WASHINGTON, D.C. — The USCCB Special Task Force to Promote Peace in Our Communities released a written version of their report Thursday.
The report includes findings and recommendations for bishops to continue the vital work of fostering healing and lasting peace in communities across the U.S. through concrete action, ongoing dialogue and opportunities for encounter.
As part of its convening, the special Task Force conducted an in-person listening session in October, 2016 involving bishops from communities hit hard by violence and unrest. Participants in the listening session highlighted the strong need for candid conversations about the nature of challenges facing communities, while stressing the need for sustained work in order to move toward lasting solutions and healing on matters of race. Beyond the initial listening session, additional interviews were conducted with key individuals including law enforcement officials and a student who demonstrated at Ferguson and North Charleston. A central component of the Task Force’s findings also stresses the significance of prayer as well as ecumenical and interfaith collaborations, along with building solid and unique models of engagement, particularly for at-risk young people. The important role of bishops in helping to convene these conversations is also emphasized in the report.
General recommendations from the report to help promote peace in communities include prayer, encountering others through local dialogues, parish-based and internal diocesan conversation and training, and fostering opportunities of encounter toward empowering communities to identify and begin to address challenges as a way to begin community healing.
Archbishop Joseph E. Kurtz of Louisville, President of the U.S. Conference of Catholic Bishops, appointed the Special Task Force in July, 2016 after incidents of violence and racial tension spread throughout communities across the United States.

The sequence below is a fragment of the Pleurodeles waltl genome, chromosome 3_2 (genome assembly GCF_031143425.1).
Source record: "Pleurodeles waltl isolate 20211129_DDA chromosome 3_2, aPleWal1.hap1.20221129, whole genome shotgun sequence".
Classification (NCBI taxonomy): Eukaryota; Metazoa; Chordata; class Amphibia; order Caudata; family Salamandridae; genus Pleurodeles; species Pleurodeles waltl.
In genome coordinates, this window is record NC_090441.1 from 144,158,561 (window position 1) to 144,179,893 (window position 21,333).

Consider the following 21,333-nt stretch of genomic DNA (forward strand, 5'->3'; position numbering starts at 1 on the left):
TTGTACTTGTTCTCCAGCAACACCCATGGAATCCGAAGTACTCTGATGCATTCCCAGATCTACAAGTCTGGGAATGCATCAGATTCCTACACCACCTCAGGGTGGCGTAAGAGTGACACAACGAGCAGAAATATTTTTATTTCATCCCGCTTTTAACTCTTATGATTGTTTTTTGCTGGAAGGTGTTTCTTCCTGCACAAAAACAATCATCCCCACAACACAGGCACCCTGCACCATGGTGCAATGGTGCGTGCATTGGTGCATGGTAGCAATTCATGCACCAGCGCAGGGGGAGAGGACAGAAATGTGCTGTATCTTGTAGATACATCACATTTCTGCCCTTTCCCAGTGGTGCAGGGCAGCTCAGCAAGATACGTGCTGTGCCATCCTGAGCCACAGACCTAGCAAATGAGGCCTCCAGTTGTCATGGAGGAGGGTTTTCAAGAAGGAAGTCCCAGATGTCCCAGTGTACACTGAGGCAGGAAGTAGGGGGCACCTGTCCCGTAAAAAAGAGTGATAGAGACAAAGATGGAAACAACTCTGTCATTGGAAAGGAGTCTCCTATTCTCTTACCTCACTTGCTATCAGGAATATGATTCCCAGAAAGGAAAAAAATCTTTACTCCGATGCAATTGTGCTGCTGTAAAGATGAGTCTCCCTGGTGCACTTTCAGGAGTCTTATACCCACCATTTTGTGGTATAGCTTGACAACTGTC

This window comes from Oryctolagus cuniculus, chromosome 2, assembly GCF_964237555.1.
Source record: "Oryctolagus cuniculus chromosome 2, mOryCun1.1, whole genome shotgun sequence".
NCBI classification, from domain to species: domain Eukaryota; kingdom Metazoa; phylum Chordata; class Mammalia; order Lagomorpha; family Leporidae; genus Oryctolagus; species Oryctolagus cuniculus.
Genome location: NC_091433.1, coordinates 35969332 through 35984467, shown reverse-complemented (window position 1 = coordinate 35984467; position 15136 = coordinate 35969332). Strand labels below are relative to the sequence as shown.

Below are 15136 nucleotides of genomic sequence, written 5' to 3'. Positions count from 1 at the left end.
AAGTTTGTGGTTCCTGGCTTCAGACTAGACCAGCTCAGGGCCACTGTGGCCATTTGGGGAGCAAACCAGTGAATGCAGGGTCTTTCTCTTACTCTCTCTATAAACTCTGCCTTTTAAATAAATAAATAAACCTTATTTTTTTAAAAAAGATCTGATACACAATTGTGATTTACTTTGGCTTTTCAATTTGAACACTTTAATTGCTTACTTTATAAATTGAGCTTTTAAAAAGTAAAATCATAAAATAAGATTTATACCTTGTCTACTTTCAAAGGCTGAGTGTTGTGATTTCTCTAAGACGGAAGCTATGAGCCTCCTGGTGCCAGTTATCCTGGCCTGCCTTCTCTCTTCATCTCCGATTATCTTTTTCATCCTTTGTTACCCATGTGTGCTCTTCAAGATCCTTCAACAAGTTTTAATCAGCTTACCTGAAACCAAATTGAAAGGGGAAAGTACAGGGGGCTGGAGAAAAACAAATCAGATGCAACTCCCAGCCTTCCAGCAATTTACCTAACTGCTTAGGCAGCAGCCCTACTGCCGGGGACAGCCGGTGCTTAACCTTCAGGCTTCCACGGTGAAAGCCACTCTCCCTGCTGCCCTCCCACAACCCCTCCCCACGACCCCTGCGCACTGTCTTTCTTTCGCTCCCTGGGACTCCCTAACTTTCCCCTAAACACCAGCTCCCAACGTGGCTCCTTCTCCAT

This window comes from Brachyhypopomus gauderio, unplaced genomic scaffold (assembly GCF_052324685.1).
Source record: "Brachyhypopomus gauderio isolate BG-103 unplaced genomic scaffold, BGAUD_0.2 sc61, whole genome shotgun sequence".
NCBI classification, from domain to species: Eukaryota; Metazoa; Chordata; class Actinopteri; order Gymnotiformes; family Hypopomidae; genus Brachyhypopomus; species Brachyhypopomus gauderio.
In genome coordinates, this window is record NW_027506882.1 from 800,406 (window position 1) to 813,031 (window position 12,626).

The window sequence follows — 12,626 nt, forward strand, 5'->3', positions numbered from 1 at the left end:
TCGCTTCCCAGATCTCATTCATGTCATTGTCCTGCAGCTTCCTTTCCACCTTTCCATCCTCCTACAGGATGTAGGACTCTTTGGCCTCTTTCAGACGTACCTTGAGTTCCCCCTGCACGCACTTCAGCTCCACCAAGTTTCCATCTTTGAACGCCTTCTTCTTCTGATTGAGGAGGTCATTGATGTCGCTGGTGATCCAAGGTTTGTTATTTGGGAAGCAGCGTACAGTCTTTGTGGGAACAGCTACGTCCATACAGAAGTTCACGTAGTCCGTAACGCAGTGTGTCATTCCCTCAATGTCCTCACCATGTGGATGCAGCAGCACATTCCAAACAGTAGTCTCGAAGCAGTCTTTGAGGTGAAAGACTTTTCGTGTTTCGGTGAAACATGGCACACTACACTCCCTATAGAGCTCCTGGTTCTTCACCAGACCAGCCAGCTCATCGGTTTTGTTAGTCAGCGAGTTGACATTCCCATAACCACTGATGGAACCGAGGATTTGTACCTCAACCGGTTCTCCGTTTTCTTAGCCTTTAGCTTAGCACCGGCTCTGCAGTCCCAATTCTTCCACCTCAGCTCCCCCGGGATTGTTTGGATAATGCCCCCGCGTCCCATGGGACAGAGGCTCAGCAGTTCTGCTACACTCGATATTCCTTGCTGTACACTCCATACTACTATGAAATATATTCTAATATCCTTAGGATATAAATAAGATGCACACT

As part of the convening of the group, a National Day of Prayer for Peace in Our Communities took place on September 9, 2016. The day of prayer was celebrated on the feast day of St. Peter Claver (1580-1654), a Spanish Jesuit priest who worked tirelessly to care spiritually and materially for Africans who were being sold as slaves.
Archbishop Wilton D. Gregory of Atlanta and Chair of the special Task Force, initially presented a summary of the findings of the task force at the U.S. Conference of Catholic Bishops’ Fall General Assembly in November, 2016 in Baltimore.
Additional bishop members of the special Task Force included: Archbishop Thomas G. Wenski of Miami, chairman of the USCCB Committee on Domestic Social Development; Bishop Shelton J. Fabre of Houma-Thibodaux, Louisiana, chairman of the USCCB Subcommittee for African American Affairs; Bishop John H. Ricard, SSJ, Bishop Emeritus of Pensacola-Tallahassee, Florida, former chairman of the USCCB Subcommittee on the Church in Africa, member of the USCCB Subcommittee for African American Affairs, and member of the board of the National Black Catholic Congress; and Bishop Jaime Soto of Sacramento, California, chairman of the USCCB Subcommittee on the Catholic Campaign for Human Development (CCHD).
The Task Force also included numerous bishop consultants whose jurisdictions have experienced extreme violence, or who otherwise bring special insight or experience to bear on related questions. A number of lay consultants with relevant expertise also participated in the work of the Task Force. The Task Force has provided additional resources and support at http://www.usccb.org/racism